Monday, October 27, 2014

HG Treatment Post 4: The Tips & Tricks

Living with "Robin"
This is the final post in my HG series on Zofran/Reglan Infusion Pumps.  To see the intro post, which will list all other posts in the series and link you to them, please go here.  If you are here because you are about to start a Zofran/Reglan Infusion Pump, don't worry!  For all the garbage that may come with them, it is by far better than the crippling illness that HG is.

So here is the last (planned) post in this particular series.  I am hoping to slap all the little tricks and tips in one place.  Both for ease and brevity of the other posts.  I suspect this one may get edited and added to a few times, so if you are reading this and have something you think may need added please mention it in the comments!

The tips are specifically about the pump and treatment of HG with the pump.  All other HG related stuff you can find in the search bar, in the menu bar or using one of the tag words over there on the right.  ------>

Medicine & Supplies:
  • Have a spot for all your non-refrigerated meds to keep them together.  
  • Have a spot for all your medical supplies (orbits, flushes, IV bags, alcohol wipes, etc ...).  
  • Have a spot in the refrigerator that is for YOU.  Your meds and safe foods or drinks if you can.  That way you only have to hold your breath and look in ONE place, disregarding all the vile foods your loved ones are still consuming.  
  • If you are on lots of prescriptions at once take pictures on your phone of each before any doctor appointments.  They always ask and I can't keep all this crap straight so I just whip out the pictures and can tell them all the details with little effort.  
  • You can take a demand dose of medication with the pump if needed.  Ask your doctor or nurse about it if you are having a hard time.  Just note that a bolus of meds can intensify any of your reactions to that medicine.  
You get lots of mail.  It just isn't FUN mail.

General:
  • Have a Notebook.  Just a special pad of paper for your HG stats and nothing else.  When you have to call your nurse they will want various stats on a regular basis from you.  These may vary on your needs (for example if you have BP issues or have GD they will need stats relevant to your stability with that).  For me they always wanted to know the following stuff:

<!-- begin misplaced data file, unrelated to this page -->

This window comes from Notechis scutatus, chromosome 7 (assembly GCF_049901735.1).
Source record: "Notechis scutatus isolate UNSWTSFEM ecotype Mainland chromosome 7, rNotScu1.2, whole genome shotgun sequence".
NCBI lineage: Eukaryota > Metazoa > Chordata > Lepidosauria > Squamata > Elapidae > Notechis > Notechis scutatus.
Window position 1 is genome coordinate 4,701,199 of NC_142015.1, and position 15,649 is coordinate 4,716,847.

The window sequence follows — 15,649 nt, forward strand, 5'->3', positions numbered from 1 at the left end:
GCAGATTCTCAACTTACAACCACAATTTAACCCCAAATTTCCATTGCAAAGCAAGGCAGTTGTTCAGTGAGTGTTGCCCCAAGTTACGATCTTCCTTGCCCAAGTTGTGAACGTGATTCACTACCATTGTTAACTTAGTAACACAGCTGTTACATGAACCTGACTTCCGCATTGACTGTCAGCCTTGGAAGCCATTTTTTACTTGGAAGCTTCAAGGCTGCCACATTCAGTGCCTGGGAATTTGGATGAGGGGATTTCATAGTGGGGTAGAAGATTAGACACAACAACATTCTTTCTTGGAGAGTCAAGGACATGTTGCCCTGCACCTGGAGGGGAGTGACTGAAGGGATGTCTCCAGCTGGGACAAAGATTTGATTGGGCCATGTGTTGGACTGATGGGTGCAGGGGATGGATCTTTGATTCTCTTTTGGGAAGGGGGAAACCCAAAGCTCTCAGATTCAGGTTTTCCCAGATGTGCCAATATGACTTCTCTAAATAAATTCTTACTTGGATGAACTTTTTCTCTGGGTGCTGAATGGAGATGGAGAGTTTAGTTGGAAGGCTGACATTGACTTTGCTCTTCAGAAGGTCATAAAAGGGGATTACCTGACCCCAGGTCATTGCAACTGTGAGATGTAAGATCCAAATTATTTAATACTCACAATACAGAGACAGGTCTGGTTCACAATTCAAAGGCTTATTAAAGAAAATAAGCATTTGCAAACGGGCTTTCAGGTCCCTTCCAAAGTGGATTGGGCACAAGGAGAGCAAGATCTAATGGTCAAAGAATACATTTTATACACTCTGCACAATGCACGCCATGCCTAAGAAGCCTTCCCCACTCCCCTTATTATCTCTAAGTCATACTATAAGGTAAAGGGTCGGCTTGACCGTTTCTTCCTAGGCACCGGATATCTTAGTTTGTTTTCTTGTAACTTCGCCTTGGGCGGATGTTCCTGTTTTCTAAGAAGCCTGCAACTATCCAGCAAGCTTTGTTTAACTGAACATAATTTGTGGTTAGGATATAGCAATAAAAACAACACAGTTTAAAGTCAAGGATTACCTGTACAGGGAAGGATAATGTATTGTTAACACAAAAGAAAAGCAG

1. Ketones today
  2. Weight today
  3. Fluids drank in last 24 hours (regardless of what stayed down)
  4. Percent of pre-pregnant diet that I ate in the last 24 hours (regardless of what stayed down)
  5. Number of times I vomited in the last 24
  6. Number of dry heaves in the last 24
  7. If I was nauseous more than 6 of the last 24 hours
  8. How my infusion sites are doing
  9. How my IV sites are doing (if I have an IV in) and how many bags of fluids I have had in 24 hours
  10. Any reactions to the medication?  Headaches?  Feel baby moving? Anything worthy of me wanting to comment on it (like if I am in pain or having some kind of new weird symptom)
  • Having all of that ready to go in one place is valuable for both me and the nurse. I also have a document of it for my own records to take to the doctor.
  • I also keep any IV bag changes, pump changes times in there too so I can make sure my rates are what they should be.  For example, my IVs suck and die fast.  When I remember that I have a new bag at 7:00 AM I can do the math and see that there is a huge problem if I am barely a third into it by 1:00 PM.  
Constipation:
One of my bolus demands.  I am on the max does of meds I
can tolerate, so I generally do not do this much.  
  • Take something.  Ask, beg plead from your doctor for something medicinal to help if you are on Zofran it is simply irresponsible to take nothing for constipation.  
  • Use a stool under your feet. If you don't believe me when I say this well help, feel free to google "GI health and elevated feet or squatting" and prepared to be dazzled by lovely cross sections explaining WHY it works.  Personally, I'd be cool taking my word for it -- it helps.